In my view, no one has yet made a compelling case for tailoring copyright to protect the interests of certain professional creators. That’s not to say no such argument exists. But general incentive-based arguments aren’t sufficient in a world of abundant creation. The argument for supporting professional creators has to specify the particular importance of professionally-created work or of the professional community that produces it. Those arguments will almost certainly be cultural ones about the kinds of artistic expression we want and the kinds of communities we want, and that is uncomfortable territory for most IP instrumentalists. And it must grapple with the question of why creative labor deserves special treatment as compared to the many other kinds of disrupted labor.
One of the most important contributions of rich qualitative accounts, like those Silbey has now given us in several settings, is that they lay bare the divergence between the motivations of the creative communities and the legal rules that govern them. And they force us to focus on more fundamental questions about whom these rules should serve. This book in particular shines a light on the need for critical focus on the unique value of creative work.
11 F.4th 26 (2d Cir. 2021), cert. granted, No. 21-869, 2022 WL 892102 (U.S. Mar. 28, 2022).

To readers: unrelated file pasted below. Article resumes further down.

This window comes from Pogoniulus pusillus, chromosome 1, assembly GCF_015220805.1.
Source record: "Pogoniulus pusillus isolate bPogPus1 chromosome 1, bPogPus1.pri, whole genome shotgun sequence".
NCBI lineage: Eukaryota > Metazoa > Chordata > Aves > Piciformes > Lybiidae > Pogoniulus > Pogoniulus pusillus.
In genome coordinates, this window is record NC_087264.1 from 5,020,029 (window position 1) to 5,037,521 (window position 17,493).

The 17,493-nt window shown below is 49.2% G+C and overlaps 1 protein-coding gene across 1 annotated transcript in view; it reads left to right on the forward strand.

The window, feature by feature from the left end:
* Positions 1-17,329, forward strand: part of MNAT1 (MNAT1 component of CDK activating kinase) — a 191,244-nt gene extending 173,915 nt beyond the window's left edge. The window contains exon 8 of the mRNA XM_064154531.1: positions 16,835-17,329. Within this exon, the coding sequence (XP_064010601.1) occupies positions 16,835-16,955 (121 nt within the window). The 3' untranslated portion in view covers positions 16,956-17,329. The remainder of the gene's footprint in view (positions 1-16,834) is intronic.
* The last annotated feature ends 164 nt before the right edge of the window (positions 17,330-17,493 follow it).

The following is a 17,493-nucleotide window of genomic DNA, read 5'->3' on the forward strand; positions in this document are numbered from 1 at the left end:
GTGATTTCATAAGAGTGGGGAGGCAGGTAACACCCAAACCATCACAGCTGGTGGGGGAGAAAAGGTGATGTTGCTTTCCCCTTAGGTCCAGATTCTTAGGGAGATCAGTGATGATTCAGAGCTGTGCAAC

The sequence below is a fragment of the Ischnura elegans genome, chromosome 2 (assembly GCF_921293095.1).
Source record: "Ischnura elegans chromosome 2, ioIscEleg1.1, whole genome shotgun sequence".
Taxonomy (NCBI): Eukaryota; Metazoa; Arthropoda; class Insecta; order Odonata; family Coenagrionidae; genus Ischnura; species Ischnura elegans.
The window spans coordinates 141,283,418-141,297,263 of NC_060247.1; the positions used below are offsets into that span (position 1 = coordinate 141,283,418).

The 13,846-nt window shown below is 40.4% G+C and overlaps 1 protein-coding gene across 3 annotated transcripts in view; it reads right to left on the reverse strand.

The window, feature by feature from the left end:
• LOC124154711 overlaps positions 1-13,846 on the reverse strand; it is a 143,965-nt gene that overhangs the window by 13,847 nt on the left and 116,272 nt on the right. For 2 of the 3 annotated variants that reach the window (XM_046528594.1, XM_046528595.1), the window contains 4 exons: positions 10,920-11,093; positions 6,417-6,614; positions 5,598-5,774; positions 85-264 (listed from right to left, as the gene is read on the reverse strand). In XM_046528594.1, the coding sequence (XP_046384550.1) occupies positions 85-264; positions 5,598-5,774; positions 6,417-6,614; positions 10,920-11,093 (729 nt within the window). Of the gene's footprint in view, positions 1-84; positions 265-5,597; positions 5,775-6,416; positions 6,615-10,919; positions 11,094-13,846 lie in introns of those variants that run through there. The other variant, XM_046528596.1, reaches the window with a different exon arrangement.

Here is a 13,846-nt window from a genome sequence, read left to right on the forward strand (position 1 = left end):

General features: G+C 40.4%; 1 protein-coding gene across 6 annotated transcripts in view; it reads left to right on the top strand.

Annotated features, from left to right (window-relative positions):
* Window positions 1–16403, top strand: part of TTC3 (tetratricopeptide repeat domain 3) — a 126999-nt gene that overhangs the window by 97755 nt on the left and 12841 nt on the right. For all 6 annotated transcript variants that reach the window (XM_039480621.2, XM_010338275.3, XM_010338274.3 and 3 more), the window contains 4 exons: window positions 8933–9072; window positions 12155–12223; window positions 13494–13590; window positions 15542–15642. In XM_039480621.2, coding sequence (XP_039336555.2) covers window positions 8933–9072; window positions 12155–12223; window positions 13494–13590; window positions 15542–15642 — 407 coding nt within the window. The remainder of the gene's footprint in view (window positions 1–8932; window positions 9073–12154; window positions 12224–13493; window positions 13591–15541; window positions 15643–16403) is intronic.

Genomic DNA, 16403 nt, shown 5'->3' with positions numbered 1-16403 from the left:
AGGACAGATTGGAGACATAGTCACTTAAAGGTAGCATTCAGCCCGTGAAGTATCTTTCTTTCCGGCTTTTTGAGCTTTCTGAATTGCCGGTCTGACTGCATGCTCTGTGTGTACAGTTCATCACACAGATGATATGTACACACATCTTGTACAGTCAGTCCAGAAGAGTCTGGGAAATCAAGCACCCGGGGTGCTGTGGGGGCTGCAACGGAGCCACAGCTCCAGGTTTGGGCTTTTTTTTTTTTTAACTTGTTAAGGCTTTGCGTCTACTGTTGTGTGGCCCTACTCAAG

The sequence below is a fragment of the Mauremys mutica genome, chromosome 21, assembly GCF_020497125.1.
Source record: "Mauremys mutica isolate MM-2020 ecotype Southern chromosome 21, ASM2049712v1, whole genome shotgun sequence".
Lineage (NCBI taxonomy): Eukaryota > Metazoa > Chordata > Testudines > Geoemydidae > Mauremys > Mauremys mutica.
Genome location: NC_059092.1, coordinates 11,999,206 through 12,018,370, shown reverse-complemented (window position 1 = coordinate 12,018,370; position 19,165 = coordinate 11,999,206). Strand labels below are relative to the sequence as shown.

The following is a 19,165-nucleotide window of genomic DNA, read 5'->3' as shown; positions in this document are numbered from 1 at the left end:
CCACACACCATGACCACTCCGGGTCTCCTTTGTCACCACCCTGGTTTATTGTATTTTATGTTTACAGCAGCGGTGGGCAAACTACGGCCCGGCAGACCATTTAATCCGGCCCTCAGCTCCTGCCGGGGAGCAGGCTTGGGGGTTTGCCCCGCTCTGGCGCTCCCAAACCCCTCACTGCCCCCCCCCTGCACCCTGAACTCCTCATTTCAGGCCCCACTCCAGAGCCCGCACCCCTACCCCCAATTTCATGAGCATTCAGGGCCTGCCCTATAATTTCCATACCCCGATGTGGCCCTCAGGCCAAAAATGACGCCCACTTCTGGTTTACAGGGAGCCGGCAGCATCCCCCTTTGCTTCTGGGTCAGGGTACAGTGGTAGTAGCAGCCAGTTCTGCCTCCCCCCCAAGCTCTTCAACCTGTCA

Answer of Defendants, Counterclaim of Lynn Goldsmith for Copyright Infringement and Jury Demand at 14, Andy Warhol Found. for the Visual Arts, Inc. v. Goldsmith, 382 F. Supp. 3d 312 (S.D.N.Y. 2019) (No. 1:17-cv-02532).
Complaint at 9-12, Andy Warhol Found. for the Visual Arts, Inc. v. Goldsmith, 382 F. Supp. 3d 312 (S.D.N.Y. 2019) (No. 1:17-cv-02532).
17 U.S.C. § 101 (defining a derivative works as one that is “based upon one or more preexisting works, such as a translation, musical arrangement, dramatization, fictionalization, motion picture version, sound recording, art reproduction, abridgment, condensation, or any other form in which a work may be recast, transformed, or adapted” (emphasis added)).
See Jessica Silbey, Against Progress: Intellectual Property and Fundamental Values in the Internet Age 32-46 (2022).
U.S. Const. art. I, § 8, cl. 8 (providing Congress the power to “Promote the progress of science . . . by securing for limited times to authors . . . the exclusive right to their . . . writings”).
See, e.g., Robert P. Merges, Justifying Intellectual Property (2011).
See Silbey, supra note 8, at 87-155.
17 U.S.C. § 102 (“Copyright protection subsists, in accordance with this title, in original works of authorship . . . .”).